15 years of monitoring Eastern Horseshoe Bats

medium_Image, Eastern Horshoe Bat 9 feb, 2014.jpgAustralia’s largest known colony of Eastern Horseshoe Bats in the Ourimbah State Forest is in good shape, according to a 15 year research project undertaken by Department of Primary Industries (DPI) scientists.

DPI Principal Research Scientist, Dr Brad Law said the Eastern Horseshoe Bats have been closely monitored since they were first discovered in a previously unknown cave during field surveys in 1995.

“There are very few examples where we know how the status of a species is changing over time, especially for significant populations such as this large bat colony,” Dr Law said.

“While the population has been through a number of troughs in the last 15 years, possibly because of the severe millennium drought of the 2000’s, as of 2013 numbers are almost identical to when the project began at around 9,500 bats.

“The Eastern Horseshoe Bat is named for the intricate shape on its nose (nose-leaf), through which it produces high frequency sounds for echolocation.

“Counting a large colony of bats in a remote location is not an easy task. At the beginning of the study we designed a “gate” of infra-red beams that emerging bats fly through as they leave their cave at dusk.

“The “gate” is connected to a data logger so that bats are counted as they come and go over four consecutive nights. We use the four nights of counting to calculate an average population estimate for the colony for that year.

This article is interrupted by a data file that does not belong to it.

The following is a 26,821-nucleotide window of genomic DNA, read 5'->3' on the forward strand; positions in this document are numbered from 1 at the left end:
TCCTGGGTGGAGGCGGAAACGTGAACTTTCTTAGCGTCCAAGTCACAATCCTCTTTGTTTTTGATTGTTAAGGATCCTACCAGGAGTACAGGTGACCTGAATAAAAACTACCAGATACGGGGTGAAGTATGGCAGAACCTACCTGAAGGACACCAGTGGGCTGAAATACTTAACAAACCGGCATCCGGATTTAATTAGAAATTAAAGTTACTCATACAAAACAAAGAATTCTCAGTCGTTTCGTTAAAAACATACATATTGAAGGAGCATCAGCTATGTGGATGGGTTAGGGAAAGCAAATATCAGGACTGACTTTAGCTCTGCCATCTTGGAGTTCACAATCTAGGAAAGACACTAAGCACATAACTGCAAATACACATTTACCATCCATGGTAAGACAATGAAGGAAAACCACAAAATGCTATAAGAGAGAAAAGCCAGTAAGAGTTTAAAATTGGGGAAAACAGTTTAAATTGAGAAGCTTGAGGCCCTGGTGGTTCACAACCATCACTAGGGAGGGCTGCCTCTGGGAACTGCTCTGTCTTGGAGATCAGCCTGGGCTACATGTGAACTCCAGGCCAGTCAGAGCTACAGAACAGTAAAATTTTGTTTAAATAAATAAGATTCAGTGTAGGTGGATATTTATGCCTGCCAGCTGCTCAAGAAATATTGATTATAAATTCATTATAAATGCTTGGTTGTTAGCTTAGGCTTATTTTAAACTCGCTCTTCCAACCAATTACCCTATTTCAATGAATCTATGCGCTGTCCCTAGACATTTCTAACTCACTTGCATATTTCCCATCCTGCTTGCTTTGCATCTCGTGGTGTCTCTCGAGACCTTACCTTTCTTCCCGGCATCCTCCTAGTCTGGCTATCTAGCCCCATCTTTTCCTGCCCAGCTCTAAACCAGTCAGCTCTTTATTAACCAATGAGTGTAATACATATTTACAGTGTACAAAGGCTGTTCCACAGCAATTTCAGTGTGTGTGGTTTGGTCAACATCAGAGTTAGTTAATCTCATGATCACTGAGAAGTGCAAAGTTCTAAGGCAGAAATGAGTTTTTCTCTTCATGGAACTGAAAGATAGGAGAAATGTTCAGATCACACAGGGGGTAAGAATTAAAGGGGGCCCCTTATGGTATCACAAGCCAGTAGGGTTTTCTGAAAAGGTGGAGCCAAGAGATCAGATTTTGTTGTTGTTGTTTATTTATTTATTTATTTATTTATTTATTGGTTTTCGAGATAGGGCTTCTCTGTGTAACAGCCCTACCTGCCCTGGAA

“Counts are always taken in December when all female Horseshoe Bats congregate from the local area to give birth together and raise their young. The concentration of animals at a single site helps us to produce more reliable counts compared to animals that are spread throughout the forest.

“Eastern Horseshoe Bats feed on insects at night and potentially eat 50 percent of their body weight each night, which is about 500,000 moths per night for the colony.

“For a three month breeding season over summer, that’s around 450 million insects or 3.6 tonnes for this one colony. That’s a considerable ecosystem service being provided for free to the forest.”

Dr Law said the long-term monitoring undertaken by this project is demonstrating a population that is sustaining itself in Ourimbah State Forest.

“With biodiversity declining around the world, and bats in North America collapsing because of a newly emerged disease, it is reassuring to receive positive news about some of our more cryptic, but ecologically important, species,” Dr Law said.

“This project reinforces the value of monitoring the changing status to biodiversity, so that when serious declines are observed, action can be taken.”